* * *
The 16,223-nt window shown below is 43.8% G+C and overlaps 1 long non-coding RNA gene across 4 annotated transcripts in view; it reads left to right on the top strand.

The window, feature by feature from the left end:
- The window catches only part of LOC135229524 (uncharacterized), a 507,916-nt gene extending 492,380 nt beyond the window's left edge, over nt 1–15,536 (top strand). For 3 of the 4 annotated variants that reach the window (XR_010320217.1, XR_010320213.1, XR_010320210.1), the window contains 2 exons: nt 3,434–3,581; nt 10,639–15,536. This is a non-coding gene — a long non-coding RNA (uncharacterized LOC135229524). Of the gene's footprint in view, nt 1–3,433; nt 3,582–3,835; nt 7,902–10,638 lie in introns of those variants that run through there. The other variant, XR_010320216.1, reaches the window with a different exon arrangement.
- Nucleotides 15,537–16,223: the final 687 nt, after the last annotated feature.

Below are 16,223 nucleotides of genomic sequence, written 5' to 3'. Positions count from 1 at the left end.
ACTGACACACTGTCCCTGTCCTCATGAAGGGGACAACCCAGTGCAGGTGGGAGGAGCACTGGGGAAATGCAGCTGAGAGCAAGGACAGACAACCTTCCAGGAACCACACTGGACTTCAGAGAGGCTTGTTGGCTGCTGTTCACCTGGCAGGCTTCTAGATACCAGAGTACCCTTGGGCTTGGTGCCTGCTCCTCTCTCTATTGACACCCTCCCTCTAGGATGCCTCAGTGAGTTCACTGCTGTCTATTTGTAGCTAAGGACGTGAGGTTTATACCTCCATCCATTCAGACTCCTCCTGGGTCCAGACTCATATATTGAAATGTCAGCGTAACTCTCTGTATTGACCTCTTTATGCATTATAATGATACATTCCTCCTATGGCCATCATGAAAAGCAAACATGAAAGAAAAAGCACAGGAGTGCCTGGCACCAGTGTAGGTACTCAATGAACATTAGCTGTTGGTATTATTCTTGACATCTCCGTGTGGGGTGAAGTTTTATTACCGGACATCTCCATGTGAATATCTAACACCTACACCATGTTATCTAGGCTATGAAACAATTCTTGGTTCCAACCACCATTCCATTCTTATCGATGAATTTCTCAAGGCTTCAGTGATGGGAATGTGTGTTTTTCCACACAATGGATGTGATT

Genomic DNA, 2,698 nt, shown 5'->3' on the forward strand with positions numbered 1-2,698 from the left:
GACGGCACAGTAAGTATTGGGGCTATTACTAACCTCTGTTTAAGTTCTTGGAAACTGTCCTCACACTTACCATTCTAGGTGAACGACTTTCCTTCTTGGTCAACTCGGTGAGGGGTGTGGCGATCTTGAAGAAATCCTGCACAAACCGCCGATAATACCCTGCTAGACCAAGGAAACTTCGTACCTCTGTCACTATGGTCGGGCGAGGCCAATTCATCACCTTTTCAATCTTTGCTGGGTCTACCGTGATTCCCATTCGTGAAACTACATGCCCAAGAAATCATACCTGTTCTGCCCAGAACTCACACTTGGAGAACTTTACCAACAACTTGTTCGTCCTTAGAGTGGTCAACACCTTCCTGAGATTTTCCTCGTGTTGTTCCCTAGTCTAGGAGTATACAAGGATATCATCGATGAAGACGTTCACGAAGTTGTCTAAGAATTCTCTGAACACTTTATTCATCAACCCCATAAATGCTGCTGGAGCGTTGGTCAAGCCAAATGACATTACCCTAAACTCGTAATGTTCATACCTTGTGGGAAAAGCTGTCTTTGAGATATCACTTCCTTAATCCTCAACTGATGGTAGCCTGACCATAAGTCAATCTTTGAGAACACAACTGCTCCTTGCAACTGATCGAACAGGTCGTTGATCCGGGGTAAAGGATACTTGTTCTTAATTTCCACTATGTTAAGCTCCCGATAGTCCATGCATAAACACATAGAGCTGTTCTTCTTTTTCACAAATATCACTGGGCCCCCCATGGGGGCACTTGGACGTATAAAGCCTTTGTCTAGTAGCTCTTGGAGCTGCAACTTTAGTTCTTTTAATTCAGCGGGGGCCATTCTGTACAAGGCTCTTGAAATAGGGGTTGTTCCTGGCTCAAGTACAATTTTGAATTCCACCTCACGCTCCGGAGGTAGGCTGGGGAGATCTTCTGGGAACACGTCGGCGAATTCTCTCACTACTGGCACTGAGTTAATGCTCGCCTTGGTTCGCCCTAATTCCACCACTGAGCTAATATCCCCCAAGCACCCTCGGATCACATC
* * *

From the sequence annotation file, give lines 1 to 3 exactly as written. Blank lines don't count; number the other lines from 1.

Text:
The 16,223-nt window shown below is 43.8% G+C and overlaps 1 long non-coding RNA gene across 4 annotated transcripts in view; it reads left to right on the top strand.

The window, feature by feature from the left end:
- The window catches only part of LOC135229524 (uncharacterized), a 507,916-nt gene extending 492,380 nt beyond the window's left edge, over nt 1–15,536 (top strand). For 3 of the 4 annotated variants that reach the window (XR_010320217.1, XR_010320213.1, XR_010320210.1), the window contains 2 exons: nt 3,434–3,581; nt 10,639–15,536. This is a non-coding gene — a long non-coding RNA (uncharacterized LOC135229524). Of the gene's footprint in view, nt 1–3,433; nt 3,582–3,835; nt 7,902–10,638 lie in introns of those variants that run through there. The other variant, XR_010320216.1, reaches the window with a different exon arrangement.